New answers tagged

3

To answer your second question - no, it isn't feasible to automatically scan for webmail providers. A web mail provider is simply a web application. It doesn't follow any specific standard or expose a specific interface. It's just a web site with functionality. It can be mostly server-side or have client-side elements. It can be written in PHP, or ...


0

OAuth2 defines a grant flow called client credentials grant. This allows an application to authenticate as itself and acquire an access token from the authorization server. It requires the client to register itself (get a client id) and create a client secret. It seems that the API you're using does support this.


1

You implement a form of microservice architecture - each of the 25 sites has a 'front end' (to them) that is a back end to your website. You make requests to each of these which make the appropriate request to the sites. Its up to you how to aggregate the results you get back, whether to take them as they come, or to hold them and process them into a single ...


1

Rather than centralising the date overnight, why not use a user interface, which naturally shows the progress on each of the sites being searched. https://iwantmyname.com/?domain=somedomain is a good example interface for domain name search. You would basically set up a user interface with 25 rows, which contain the name of each of your databases. The ...


-1

Returning the HTTP response header is the good practice because the the consumer can read the header without parsing your response.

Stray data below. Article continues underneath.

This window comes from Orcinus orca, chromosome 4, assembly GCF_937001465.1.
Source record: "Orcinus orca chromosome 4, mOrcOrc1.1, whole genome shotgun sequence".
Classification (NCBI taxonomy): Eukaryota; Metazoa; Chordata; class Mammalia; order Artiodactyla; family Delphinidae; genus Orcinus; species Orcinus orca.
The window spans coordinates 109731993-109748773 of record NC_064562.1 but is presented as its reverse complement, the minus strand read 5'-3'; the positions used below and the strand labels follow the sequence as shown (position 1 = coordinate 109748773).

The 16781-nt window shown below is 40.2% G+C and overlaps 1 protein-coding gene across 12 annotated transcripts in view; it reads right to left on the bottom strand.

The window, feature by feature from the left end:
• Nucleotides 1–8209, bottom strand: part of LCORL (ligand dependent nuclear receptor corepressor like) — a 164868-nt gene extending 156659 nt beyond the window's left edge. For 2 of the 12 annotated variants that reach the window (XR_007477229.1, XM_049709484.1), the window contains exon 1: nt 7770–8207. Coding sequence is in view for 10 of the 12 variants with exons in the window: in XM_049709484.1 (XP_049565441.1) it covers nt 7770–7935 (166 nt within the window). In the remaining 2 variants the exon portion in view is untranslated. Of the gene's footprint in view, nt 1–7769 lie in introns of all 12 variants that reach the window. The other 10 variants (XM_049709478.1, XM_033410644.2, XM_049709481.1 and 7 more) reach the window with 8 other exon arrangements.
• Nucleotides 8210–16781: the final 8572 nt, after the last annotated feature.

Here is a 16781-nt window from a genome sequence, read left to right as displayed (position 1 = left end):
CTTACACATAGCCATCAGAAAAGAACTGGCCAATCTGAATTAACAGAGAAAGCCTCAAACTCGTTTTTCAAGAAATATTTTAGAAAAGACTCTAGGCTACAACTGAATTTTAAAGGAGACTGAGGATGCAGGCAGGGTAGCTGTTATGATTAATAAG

4

Short answer is that 404 is the correct way to go. Long answer is that the HTTP status codes relate to state transfer between the client and the server, and are NOT designed to indicate any issue with the server's database data model. The server is for the most part a black box to the client when it comes to the HTTP layer. To clarify my answer I'm going ...


3

I would go with something like the following. A path parameter gives you a unique uri for a resource like /userinfo/user/123 Where 123 is the user id. Here I would return 404 as the specified resource did not exist. You could also validate the id and send back a 400 (Bad request) if the user id that was sent does not match a given pattern. If we instead ...


0

Where I work we use the 404 status code only as a response when an endpoint could not be found, that is when the route did not exist. If you successfully hit the server but it couldn't respond with 200, because the input data was either malformed or no match could be found against it, we throw 400 bad request code instead. The error message from our server ...


9

The user is the resource and if it's not there you return 404 resource not found. The URI is the representation of the entity. That's the whole point. 404 means the server was contacted and they couldn't find a resource and it returns 404. If you are getting a server side error, there's a whole range of errors for that in the 500 range and that is what ...


1

Also, don't be afraid tot tell me it's a silly idea. It's a silly idea :P And here's why: Data caps. The primary hog when it comes to data are things that happen in the background without any user's consent. You wouldn't want to be leeching off a person's data. Battery and heat. Of course, processing takes up resources and resources doesn't come free, ...



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